Housing News Roundup: August 31, 2015
Brookings: Transportation Policy Should Focus on People, Not Cars
The Texas A&M Transportation Institute recently released a report on urban traffic congestion arguing that a focus on decreasing traffic has actually led to more road construction. The study says unnecessary road construction has actually attracted more “induced” traffic, because it has encouraged more driving. Brookings’ Robert Puentes argues that rather than focusing on vehicles’ accessibility, transportation policy needs to focus on how conveniently people can use the system to fulfill their daily needs. Rather than focusing solely on transportation, discussions about traffic need to take into account the housing and real estate sectors to help ensure that transportation policy is really serving the community. Puentes writes, “Let’s hope the next study on urban transportation considers how to make it easier for people to access economic opportunity instead of how to move cars around faster.”
Maps Show Growth in Concentrated Student Poverty
According to Edbuild, a nonprofit organization that studies poverty, concentrated poverty in U.S. schools is rising. The number of students in school districts considered “high poverty”—meaning more than 20 percent of students live in poverty—increased from 15.9 million to 24 million from 2006 and 2013. The percentage of students attending schools in school districts where more than four in ten students live in poverty has quadrupled from 1 percent of the national student population to 4 percent. Rebecca Sibilia, founder of Edbuild, says, “What we’re seeing is a huge spreading of poverty, but potentially more problematic is a deepening of poverty.” Maps show that the Midwest and the South have experienced the largest increases in student poverty, with the change in Florida being the most dramatic.
Source: The Washington Post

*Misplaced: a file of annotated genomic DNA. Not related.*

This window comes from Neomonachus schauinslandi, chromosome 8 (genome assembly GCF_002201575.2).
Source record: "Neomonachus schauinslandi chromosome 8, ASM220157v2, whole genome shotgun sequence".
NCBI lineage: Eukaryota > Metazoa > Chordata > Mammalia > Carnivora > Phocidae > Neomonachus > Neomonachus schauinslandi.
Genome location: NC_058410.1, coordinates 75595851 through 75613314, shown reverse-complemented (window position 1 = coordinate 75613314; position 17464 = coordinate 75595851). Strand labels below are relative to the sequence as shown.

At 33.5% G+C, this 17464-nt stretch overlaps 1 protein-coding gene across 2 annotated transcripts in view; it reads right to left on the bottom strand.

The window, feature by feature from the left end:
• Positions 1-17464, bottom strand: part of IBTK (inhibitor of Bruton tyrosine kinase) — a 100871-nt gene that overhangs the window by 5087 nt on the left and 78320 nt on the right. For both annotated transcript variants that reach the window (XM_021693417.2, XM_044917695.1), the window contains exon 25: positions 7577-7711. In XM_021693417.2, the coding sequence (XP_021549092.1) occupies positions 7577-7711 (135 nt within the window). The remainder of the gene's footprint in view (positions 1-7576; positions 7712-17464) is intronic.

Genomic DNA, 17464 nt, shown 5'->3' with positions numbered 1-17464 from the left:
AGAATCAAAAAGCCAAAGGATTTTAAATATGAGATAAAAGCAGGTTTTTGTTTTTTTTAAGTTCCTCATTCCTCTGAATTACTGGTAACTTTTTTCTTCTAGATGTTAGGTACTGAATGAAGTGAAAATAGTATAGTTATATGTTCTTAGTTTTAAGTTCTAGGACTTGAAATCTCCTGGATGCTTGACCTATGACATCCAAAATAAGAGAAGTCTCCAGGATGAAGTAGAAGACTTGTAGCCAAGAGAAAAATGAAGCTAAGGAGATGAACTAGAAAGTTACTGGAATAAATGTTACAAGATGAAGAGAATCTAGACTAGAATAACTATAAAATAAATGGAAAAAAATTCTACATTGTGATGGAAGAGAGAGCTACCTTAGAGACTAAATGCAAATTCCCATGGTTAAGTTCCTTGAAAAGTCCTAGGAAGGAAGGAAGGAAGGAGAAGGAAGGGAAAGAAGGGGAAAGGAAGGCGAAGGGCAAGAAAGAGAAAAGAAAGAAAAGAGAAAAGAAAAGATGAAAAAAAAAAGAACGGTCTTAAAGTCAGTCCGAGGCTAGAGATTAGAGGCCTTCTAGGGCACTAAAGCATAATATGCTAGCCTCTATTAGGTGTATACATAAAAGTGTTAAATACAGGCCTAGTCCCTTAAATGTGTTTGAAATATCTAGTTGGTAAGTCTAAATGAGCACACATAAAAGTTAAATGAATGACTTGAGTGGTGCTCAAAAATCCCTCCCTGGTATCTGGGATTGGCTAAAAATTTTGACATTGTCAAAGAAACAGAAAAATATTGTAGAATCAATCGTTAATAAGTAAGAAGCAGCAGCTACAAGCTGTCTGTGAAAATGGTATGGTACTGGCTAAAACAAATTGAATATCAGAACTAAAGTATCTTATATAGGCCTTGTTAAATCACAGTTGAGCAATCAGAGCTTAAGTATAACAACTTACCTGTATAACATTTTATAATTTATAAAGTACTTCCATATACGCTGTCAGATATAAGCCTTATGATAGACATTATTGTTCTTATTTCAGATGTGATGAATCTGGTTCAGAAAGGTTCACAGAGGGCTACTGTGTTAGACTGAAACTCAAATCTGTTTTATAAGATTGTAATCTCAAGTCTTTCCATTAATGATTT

Chicago Being Sued Over Affordable Housing Ordinance
Chicago developer Boyne Development and the Home Builders Association of Greater Chicago are suing Chicago regarding its affordable housing requirements. The plaintiffs say the city’s affordable housing ordinance is unconstitutional because it involves taking private property without just compensation, which violates the fifth amendment. Hoyne contends that the ordinance was impropertly applied to one of its properties, a former car dealership which was rezoned for condo developments. The rule requires developers to preserve 10 percent of units for affordable housing or pay a fee of $100,000 per unit. The case comes right as Chicago is set to strengthen its affordable housing ordinance, increasing both the required amount of affordable housing and in-lieu fees.
Source: The Chicago Tribune
Cluster-Site Shelter Program Grows Despite Criticism
New York City pays about $3,000 a month for housing and services per family under a program known as the “cluster-site” shelter program, started in 2000 as a temporary way to shelter homeless families. The program, in which New York City houses homeless families in private apartment buildings, has only grown since then. The program has been broadly criticized for being wasteful and ineffective, and its housing units are in a consistent state of disrepair. It is even blamed for worsening the affordable housing crisis. Lilliam Barrios-Paoli, the city’s deputy mayor of health and human services, says, “We believe that those apartments should be for permanent tenants. It should be permanent housing; it shouldn’t be shelter.”
Source: The New York Times
Connecticut Is the First State to End Veteran Homelessness
Officials in Connecticut say that as of August the state has ended chronic homelessness among veterans. The announcement was made August 27, during a visit to the state Capitol by Bob McDonald, secretary of veterans affairs. Connecticut is the first state to reach the goal set by the Obama administration in 2009 to end veteran homelessness by 2015. New Orleans, Salt Lake City, Phoenix, and Houston have also effectively ended veteran homelessness, but Connecticut is the first to eradicate it statewide. According to data from the U.S. Department of Housing and Urban Development and the Veterans Administration, the number of homeless veterans has been reduced by more than 25,000 since 2010, but many challenges remain.
Source: The Military Times